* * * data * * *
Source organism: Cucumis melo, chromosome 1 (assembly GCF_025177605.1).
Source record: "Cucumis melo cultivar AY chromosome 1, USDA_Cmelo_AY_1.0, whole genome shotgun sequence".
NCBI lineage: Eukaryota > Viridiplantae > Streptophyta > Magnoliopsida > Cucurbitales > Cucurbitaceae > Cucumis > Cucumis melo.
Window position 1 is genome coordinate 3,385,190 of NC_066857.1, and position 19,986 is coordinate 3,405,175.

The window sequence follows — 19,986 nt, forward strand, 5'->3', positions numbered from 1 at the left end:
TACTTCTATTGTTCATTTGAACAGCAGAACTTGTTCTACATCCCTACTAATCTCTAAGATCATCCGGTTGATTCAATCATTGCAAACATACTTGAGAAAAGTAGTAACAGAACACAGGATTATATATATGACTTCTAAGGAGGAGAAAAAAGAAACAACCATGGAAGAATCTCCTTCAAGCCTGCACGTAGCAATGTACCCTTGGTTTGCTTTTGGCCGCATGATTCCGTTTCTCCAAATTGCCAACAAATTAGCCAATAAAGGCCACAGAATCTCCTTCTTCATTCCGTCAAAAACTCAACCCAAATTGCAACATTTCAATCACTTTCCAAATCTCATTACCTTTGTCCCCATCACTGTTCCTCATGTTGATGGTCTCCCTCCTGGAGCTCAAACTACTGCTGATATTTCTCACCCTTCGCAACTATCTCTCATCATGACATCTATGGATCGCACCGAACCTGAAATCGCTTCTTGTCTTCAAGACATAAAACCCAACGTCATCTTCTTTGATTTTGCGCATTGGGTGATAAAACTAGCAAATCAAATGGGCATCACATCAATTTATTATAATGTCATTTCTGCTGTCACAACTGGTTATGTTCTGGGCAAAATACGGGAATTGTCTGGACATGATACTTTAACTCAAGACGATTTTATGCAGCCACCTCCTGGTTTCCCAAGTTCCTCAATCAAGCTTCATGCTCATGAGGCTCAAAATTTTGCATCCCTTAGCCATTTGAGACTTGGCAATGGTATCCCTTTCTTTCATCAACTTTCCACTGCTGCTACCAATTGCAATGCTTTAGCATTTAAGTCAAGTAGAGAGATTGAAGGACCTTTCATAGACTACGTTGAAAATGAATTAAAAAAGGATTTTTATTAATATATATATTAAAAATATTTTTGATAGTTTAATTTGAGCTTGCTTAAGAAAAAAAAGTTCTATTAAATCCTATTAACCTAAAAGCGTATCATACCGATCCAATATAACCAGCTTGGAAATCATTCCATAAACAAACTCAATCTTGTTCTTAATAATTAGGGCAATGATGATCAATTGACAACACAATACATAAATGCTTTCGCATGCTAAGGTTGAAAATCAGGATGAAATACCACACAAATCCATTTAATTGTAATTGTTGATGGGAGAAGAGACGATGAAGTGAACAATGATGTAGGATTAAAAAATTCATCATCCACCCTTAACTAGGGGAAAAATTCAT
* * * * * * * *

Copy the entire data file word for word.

Source organism: Cucumis melo, chromosome 1 (assembly GCF_025177605.1).
Source record: "Cucumis melo cultivar AY chromosome 1, USDA_Cmelo_AY_1.0, whole genome shotgun sequence".
NCBI lineage: Eukaryota > Viridiplantae > Streptophyta > Magnoliopsida > Cucurbitales > Cucurbitaceae > Cucumis > Cucumis melo.
Window position 1 is genome coordinate 3,385,190 of NC_066857.1, and position 19,986 is coordinate 3,405,175.

The window sequence follows — 19,986 nt, forward strand, 5'->3', positions numbered from 1 at the left end:
TACTTCTATTGTTCATTTGAACAGCAGAACTTGTTCTACATCCCTACTAATCTCTAAGATCATCCGGTTGATTCAATCATTGCAAACATACTTGAGAAAAGTAGTAACAGAACACAGGATTATATATATGACTTCTAAGGAGGAGAAAAAAGAAACAACCATGGAAGAATCTCCTTCAAGCCTGCACGTAGCAATGTACCCTTGGTTTGCTTTTGGCCGCATGATTCCGTTTCTCCAAATTGCCAACAAATTAGCCAATAAAGGCCACAGAATCTCCTTCTTCATTCCGTCAAAAACTCAACCCAAATTGCAACATTTCAATCACTTTCCAAATCTCATTACCTTTGTCCCCATCACTGTTCCTCATGTTGATGGTCTCCCTCCTGGAGCTCAAACTACTGCTGATATTTCTCACCCTTCGCAACTATCTCTCATCATGACATCTATGGATCGCACCGAACCTGAAATCGCTTCTTGTCTTCAAGACATAAAACCCAACGTCATCTTCTTTGATTTTGCGCATTGGGTGATAAAACTAGCAAATCAAATGGGCATCACATCAATTTATTATAATGTCATTTCTGCTGTCACAACTGGTTATGTTCTGGGCAAAATACGGGAATTGTCTGGACATGATACTTTAACTCAAGACGATTTTATGCAGCCACCTCCTGGTTTCCCAAGTTCCTCAATCAAGCTTCATGCTCATGAGGCTCAAAATTTTGCATCCCTTAGCCATTTGAGACTTGGCAATGGTATCCCTTTCTTTCATCAACTTTCCACTGCTGCTACCAATTGCAATGCTTTAGCATTTAAGTCAAGTAGAGAGATTGAAGGACCTTTCATAGACTACGTTGAAAATGAATTAAAAAAGGATTTTTATTAATATATATATTAAAAATATTTTTGATAGTTTAATTTGAGCTTGCTTAAGAAAAAAAAGTTCTATTAAATCCTATTAACCTAAAAGCGTATCATACCGATCCAATATAACCAGCTTGGAAATCATTCCATAAACAAACTCAATCTTGTTCTTAATAATTAGGGCAATGATGATCAATTGACAACACAATACATAAATGCTTTCGCATGCTAAGGTTGAAAATCAGGATGAAATACCACACAAATCCATTTAATTGTAATTGTTGATGGGAGAAGAGACGATGAAGTGAACAATGATGTAGGATTAAAAAATTCATCATCCACCCTTAACTAGGGGAAAAATTCAT